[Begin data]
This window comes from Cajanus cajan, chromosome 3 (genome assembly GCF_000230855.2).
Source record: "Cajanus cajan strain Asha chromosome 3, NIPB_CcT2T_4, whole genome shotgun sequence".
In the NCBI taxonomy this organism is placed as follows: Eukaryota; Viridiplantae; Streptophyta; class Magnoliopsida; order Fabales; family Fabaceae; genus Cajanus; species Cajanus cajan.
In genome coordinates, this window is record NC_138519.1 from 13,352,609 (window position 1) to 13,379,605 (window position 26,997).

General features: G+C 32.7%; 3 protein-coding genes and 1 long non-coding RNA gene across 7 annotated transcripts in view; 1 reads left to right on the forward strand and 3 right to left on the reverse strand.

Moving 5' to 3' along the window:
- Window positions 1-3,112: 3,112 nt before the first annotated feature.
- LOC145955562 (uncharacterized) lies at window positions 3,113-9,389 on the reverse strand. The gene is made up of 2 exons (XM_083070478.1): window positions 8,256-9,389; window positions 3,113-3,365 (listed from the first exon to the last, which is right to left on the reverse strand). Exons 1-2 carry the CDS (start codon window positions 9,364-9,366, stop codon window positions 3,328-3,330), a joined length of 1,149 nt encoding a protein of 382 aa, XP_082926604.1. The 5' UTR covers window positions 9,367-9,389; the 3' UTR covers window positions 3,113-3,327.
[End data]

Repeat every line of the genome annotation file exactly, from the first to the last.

This window comes from Cajanus cajan, chromosome 3 (genome assembly GCF_000230855.2).
Source record: "Cajanus cajan strain Asha chromosome 3, NIPB_CcT2T_4, whole genome shotgun sequence".
In the NCBI taxonomy this organism is placed as follows: Eukaryota; Viridiplantae; Streptophyta; class Magnoliopsida; order Fabales; family Fabaceae; genus Cajanus; species Cajanus cajan.
In genome coordinates, this window is record NC_138519.1 from 13,352,609 (window position 1) to 13,379,605 (window position 26,997).

General features: G+C 32.7%; 3 protein-coding genes and 1 long non-coding RNA gene across 7 annotated transcripts in view; 1 reads left to right on the forward strand and 3 right to left on the reverse strand.

Moving 5' to 3' along the window:
- Window positions 1-3,112: 3,112 nt before the first annotated feature.
- LOC145955562 (uncharacterized) lies at window positions 3,113-9,389 on the reverse strand. The gene is made up of 2 exons (XM_083070478.1): window positions 8,256-9,389; window positions 3,113-3,365 (listed from the first exon to the last, which is right to left on the reverse strand). Exons 1-2 carry the CDS (start codon window positions 9,364-9,366, stop codon window positions 3,328-3,330), a joined length of 1,149 nt encoding a protein of 382 aa, XP_082926604.1. The 5' UTR covers window positions 9,367-9,389; the 3' UTR covers window positions 3,113-3,327.